Teaching versus parenting: does a child need both?

Nov 16, 2018 3:01:44 PM

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A parent is a child’s first teacher.  The connection can be so unique that sometimes not even words need to be exchanged in order to gain insight into a child’s thoughts or feelings. Yet, when it comes to formalised education, it is then considered a teacher’s role to nurture a child’s curiosity, creativity and communication skills in a strategic, systematic manner. There is no doubt that parents and teachers play two differing roles in a child’s life, yet a child requires both to coexist and partner as one. So, what is the role of a parent? How does this role differ from a teacher? And, how do these two roles intersect?

What is the role of a parent? 

Before birth, parents and children share a bond that like no other.  They are the first people to impart knowledge, values and habits. A parent teaches their son or daughter how to walk, talk, throw and catch a ball, use cutlery and basic life skills needed in their day-to-day lives. Parenting involves modelling,  disciplining and preparing children to build resilience in an educational or social setting. It is the commitment to mould skills and attitudes for a child that prepares them for both personal and academic endeavours. Parents playing a critical role in facilitating the connection between what children learn at school with what they experience outside of the classroom.

Studies show that parents who actively engage in their child’s school life can influence and  positively impact their education. When students observe teachers and families working alongside each other, they inevitably are more invested in the learning journey.  By embracing diverse learning experiences and activities outside the school, parents become a defining factor in a child’s overall academic journey. Studies also show that parent aspirations and expectations for their child’s education are significant factors that can impact academic outcomes. Conversely,  low engagement from a parent in a child’s education can weaken a child’s academic outcomes, especially if the parent show a low sense of efficacy. Therefore, it is vital that a parent aims to have a healthy balance of school engagement whilst maintaining a balance of perspective, trust and support in the professionals at school.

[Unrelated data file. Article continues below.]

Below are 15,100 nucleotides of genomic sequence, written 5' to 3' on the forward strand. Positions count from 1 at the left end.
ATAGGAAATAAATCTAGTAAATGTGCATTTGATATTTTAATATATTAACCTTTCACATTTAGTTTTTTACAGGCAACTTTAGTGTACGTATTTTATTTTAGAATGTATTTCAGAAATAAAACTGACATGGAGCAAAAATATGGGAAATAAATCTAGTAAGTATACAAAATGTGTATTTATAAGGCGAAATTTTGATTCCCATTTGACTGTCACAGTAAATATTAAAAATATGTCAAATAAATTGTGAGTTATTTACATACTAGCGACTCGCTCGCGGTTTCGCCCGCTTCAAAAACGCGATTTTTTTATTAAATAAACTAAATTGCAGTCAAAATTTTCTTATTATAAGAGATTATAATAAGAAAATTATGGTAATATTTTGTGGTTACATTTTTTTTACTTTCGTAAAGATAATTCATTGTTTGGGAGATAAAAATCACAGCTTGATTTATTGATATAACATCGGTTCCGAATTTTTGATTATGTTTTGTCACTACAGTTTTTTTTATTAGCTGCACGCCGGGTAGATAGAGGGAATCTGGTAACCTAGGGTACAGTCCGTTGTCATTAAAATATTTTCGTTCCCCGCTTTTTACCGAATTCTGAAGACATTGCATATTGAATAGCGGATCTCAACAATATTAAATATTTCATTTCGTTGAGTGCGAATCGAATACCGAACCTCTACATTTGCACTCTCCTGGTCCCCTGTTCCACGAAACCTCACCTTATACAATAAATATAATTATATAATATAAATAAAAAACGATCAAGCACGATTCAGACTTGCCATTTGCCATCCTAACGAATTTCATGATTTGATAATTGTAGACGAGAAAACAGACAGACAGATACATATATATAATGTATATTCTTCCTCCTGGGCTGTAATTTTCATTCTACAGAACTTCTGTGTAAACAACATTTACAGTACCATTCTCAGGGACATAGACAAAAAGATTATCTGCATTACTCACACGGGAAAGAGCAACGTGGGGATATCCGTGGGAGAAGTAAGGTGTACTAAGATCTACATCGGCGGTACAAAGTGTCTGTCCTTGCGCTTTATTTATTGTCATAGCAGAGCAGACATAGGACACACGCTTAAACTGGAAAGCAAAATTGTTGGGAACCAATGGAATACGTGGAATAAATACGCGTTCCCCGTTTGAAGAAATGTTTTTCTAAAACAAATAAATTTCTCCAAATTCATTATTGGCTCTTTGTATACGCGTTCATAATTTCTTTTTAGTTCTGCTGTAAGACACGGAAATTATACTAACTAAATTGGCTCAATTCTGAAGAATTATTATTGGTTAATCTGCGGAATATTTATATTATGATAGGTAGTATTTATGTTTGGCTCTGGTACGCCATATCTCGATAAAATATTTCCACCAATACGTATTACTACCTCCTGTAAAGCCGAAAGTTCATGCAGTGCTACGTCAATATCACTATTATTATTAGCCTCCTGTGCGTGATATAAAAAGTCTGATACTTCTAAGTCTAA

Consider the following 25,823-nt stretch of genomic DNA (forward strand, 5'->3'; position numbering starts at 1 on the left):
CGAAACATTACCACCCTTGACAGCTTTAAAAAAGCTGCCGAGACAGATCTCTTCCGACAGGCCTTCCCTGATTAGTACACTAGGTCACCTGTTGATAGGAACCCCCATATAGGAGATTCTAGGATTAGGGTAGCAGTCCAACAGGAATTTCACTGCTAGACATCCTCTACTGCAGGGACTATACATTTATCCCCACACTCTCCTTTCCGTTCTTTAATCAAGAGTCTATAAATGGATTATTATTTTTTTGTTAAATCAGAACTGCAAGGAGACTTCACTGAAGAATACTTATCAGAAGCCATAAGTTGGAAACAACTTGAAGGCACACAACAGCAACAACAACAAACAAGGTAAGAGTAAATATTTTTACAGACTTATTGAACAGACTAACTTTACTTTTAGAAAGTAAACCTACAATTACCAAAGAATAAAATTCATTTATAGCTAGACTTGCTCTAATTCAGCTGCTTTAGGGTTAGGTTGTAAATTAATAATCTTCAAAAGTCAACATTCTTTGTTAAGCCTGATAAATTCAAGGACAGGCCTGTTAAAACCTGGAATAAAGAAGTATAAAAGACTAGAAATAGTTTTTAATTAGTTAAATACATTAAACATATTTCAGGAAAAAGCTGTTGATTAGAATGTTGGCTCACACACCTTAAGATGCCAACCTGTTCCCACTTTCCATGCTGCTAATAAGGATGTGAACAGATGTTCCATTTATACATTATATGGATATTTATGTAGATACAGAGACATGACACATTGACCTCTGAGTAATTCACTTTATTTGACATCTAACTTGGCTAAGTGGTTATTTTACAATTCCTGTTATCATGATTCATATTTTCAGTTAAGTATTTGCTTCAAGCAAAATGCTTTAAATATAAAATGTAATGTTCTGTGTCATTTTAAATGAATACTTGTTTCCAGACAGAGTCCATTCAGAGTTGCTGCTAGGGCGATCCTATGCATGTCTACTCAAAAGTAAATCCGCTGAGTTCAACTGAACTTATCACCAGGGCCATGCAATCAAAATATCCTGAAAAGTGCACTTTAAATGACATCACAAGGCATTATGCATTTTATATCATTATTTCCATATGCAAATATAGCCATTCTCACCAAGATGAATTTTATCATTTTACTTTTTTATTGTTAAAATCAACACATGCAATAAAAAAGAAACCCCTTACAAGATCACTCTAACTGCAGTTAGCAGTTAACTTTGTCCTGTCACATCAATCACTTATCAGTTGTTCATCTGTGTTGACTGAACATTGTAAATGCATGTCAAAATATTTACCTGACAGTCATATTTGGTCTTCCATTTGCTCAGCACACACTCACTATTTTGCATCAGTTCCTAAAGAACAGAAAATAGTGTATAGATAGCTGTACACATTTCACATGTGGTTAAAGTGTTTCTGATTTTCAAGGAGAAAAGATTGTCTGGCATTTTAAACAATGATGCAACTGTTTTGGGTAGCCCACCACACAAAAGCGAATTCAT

What is the role of a teacher?

A teacher is a child’s co-constructor and mentor throughout their learning journey. The role of education not only involves the teaching and assessment of knowledge and skills, however, it is also more importantly to develop personal growth by establishing strong foundations for a positive mindset and the ability to deal with adversity.

A teacher empowers a child to dabble in experiences, uncover their passions and assists in shaping those interests into something more meaningful. Above all, a teacher builds a child’s literacy and numeracy skills, heightens their curiosity for life and opens their minds to be creative, analytical and critical in their thinking.